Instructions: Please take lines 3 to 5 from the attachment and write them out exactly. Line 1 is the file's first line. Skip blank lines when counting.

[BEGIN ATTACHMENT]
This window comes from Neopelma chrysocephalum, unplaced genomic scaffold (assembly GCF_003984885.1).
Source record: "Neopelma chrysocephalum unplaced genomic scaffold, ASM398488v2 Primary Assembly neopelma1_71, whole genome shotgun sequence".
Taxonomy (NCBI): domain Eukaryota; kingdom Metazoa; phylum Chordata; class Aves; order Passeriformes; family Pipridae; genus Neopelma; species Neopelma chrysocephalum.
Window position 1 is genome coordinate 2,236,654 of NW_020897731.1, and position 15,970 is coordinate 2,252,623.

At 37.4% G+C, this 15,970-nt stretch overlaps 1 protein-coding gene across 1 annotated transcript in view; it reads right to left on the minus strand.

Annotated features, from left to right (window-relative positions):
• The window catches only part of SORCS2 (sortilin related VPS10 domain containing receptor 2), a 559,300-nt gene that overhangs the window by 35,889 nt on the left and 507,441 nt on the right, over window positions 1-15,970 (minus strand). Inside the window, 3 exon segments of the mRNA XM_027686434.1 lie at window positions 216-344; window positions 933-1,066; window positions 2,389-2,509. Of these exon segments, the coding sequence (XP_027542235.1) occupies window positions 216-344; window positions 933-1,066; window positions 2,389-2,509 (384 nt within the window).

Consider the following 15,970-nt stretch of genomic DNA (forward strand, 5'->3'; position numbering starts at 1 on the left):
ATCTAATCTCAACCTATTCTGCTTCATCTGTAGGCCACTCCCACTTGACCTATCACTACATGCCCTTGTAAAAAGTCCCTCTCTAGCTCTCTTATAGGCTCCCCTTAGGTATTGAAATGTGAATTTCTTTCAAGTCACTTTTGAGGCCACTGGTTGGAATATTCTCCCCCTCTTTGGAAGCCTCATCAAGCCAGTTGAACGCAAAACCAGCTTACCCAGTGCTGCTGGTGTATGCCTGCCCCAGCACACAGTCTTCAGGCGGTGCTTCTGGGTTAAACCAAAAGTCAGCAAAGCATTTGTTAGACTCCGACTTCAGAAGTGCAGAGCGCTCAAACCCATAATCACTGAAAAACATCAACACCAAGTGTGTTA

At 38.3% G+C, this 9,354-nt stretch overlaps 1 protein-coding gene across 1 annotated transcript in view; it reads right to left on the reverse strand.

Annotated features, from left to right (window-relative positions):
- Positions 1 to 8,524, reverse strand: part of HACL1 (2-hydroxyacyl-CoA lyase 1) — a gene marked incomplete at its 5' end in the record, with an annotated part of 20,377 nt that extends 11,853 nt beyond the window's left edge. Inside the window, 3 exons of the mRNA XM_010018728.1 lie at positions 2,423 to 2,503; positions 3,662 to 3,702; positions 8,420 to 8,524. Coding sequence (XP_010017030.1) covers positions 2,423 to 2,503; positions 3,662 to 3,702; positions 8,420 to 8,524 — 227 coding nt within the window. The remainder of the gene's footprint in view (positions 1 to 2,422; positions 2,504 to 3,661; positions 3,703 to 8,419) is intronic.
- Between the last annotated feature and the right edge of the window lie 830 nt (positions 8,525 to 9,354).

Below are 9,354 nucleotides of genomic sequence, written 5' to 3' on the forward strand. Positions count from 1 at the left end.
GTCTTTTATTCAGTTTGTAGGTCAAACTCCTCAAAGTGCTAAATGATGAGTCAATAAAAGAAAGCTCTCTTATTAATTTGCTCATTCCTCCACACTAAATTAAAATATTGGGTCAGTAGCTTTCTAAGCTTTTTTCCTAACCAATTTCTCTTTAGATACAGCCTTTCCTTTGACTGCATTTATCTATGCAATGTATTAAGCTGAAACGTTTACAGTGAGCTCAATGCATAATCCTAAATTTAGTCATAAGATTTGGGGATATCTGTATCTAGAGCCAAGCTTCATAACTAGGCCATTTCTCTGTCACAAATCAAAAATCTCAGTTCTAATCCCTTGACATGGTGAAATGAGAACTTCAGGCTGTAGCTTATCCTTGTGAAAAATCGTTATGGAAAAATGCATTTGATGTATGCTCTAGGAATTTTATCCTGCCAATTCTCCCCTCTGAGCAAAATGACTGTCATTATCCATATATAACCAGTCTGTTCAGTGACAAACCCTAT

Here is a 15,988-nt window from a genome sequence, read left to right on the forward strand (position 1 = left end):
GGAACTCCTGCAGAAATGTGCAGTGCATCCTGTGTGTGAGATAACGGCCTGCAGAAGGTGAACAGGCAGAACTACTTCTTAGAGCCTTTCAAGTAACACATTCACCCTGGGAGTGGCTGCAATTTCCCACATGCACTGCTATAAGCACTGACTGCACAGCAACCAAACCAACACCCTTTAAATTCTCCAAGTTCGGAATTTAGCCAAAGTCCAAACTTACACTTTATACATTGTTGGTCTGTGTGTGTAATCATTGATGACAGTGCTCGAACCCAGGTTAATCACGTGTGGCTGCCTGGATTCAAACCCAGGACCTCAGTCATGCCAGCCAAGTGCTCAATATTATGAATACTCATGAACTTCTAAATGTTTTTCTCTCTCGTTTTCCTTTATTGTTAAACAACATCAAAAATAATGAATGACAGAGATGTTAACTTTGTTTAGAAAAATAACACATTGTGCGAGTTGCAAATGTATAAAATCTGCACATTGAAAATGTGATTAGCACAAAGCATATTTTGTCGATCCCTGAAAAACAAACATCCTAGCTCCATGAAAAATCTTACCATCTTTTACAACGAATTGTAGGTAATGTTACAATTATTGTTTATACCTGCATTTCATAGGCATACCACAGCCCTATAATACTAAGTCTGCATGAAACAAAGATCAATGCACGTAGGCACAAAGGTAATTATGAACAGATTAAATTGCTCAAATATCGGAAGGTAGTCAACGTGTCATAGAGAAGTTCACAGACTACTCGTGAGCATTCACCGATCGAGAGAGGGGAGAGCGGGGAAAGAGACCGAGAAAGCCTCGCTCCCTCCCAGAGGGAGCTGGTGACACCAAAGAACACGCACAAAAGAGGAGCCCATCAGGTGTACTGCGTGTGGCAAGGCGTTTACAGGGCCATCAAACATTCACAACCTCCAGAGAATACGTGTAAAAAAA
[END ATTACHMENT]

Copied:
Taxonomy (NCBI): domain Eukaryota; kingdom Metazoa; phylum Chordata; class Aves; order Passeriformes; family Pipridae; genus Neopelma; species Neopelma chrysocephalum.
Window position 1 is genome coordinate 2,236,654 of NW_020897731.1, and position 15,970 is coordinate 2,252,623.

At 37.4% G+C, this 15,970-nt stretch overlaps 1 protein-coding gene across 1 annotated transcript in view; it reads right to left on the minus strand.